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Air pollution linked to 2.7 million premature births a year - scientists

by Alex Whiting | @AlexWhi | Thomson Reuters Foundation
Friday, 17 February 2017 11:48 GMT

In this 2014 file photo, a premature baby at Civil Hospital (CHU) waits in an incubator during the relocation of the hospital of Charleroi, southern Belgium. REUTERS/Yves Herman

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The majority of premature births linked to air pollution occur in South and East Asia

(Clarifies institute's full name in paragraph 10)

LONDON, Feb 16 (Thomson Reuters Foundation) - Curbing outdoor air pollution may help prevent 2.7 million premature births a year, a condition that threatens children's lives and increases their risk of long-term physical and neurological problems, scientists said on Thursday.

Fine particles in the air from diesel fumes, fires and other sources, may increase the risk of premature births - alongside other risks including a mother's age and health - according to a study published in the Environment International journal.

"Air pollution may not just harm people who are breathing the air directly - it may also seriously affect a baby in its mother's womb," said Chris Malley, lead author of the study which is based on data for 2010.

The majority of premature births linked to air pollution occur in South and East Asia, the researchers said. India alone accounts for about 1 million premature births, and China for another 500,000.

Diesel vehicles, forest fires, crop burning, and cooking with wood, dung or charcoal, are major contributors to the problem, the researchers said.

A pregnant woman in a city in China or India may inhale more than 10 times as much pollution as she would in rural England or France, the report said.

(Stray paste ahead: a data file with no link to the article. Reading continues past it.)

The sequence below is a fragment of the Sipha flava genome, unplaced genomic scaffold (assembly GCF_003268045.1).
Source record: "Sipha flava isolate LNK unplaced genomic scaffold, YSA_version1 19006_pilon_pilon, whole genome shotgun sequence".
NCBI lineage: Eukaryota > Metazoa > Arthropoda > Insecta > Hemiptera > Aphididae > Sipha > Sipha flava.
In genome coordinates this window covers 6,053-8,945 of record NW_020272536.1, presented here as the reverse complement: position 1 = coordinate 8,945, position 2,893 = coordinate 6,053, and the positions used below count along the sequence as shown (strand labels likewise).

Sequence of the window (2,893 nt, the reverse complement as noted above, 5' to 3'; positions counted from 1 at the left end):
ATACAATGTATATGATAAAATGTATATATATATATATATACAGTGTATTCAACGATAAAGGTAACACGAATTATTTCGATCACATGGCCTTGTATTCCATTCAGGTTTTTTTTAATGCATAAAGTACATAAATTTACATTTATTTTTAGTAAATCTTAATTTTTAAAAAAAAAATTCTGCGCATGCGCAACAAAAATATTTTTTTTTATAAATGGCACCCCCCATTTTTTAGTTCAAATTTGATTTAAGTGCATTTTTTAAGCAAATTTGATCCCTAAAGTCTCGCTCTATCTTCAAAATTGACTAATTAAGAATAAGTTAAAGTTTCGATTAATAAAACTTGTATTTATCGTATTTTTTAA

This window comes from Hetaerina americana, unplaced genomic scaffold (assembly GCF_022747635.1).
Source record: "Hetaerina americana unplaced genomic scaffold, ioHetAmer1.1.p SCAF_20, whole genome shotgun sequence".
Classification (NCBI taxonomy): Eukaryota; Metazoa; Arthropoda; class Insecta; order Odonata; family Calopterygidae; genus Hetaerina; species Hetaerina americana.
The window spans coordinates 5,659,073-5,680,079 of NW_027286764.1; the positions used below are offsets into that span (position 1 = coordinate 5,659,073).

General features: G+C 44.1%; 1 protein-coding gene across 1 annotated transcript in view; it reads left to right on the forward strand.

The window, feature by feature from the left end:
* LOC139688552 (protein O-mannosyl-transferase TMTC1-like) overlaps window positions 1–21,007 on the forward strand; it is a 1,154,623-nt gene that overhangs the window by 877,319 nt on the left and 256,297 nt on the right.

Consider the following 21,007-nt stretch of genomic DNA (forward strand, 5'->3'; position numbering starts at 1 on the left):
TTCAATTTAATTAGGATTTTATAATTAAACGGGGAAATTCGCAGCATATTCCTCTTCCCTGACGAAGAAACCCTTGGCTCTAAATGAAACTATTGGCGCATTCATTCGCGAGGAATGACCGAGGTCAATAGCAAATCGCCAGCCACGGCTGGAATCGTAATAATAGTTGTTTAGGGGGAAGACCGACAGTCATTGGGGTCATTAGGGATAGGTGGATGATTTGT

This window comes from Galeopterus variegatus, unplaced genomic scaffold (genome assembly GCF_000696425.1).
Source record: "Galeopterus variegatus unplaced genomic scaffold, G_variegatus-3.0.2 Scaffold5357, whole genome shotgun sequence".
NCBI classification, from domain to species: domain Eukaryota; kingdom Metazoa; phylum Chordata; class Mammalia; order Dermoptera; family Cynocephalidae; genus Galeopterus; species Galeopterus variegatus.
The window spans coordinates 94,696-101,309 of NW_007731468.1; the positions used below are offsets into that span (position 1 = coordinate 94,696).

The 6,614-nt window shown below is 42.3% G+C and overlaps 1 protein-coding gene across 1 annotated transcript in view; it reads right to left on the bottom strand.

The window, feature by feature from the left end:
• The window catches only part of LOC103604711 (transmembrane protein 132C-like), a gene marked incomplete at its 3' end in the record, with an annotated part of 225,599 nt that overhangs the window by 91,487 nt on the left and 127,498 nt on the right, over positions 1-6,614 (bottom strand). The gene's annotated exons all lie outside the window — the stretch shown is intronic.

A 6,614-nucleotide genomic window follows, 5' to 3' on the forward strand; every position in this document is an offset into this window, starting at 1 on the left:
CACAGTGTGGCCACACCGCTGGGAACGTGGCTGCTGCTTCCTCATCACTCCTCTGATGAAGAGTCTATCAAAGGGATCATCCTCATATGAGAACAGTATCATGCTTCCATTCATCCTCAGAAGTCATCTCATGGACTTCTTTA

In Western sub-Saharan Africa, North Africa and the Middle East premature births were mainly linked to exposure to desert dust, the research showed.

Every year, an estimated 15 million babies are born prematurely and nearly 1 million of them die of complications, the World Health Organization says.

Pre-term birth complications are the leading cause of death among children under 5 years old, the U.N. agency says.

Countries need to work together to address pollution, a cross-border problem, said Johan Kuylenstierna, co-author of the study, and policy director of the Stockholm Environment Institute centre at the University of York.

"In a city, maybe only half the pollution comes from sources within the city itself – the rest will be transported there by the wind from other regions or even other countries," he said. (Reporting by Alex Whiting @Alexwhi, Editing by Katie Nguyen.; Please credit the Thomson Reuters Foundation, the charitable arm of Thomson Reuters, that covers humanitarian news, climate change, resilience, women's rights, trafficking and property rights. Visit http://news.trust.org/climate)

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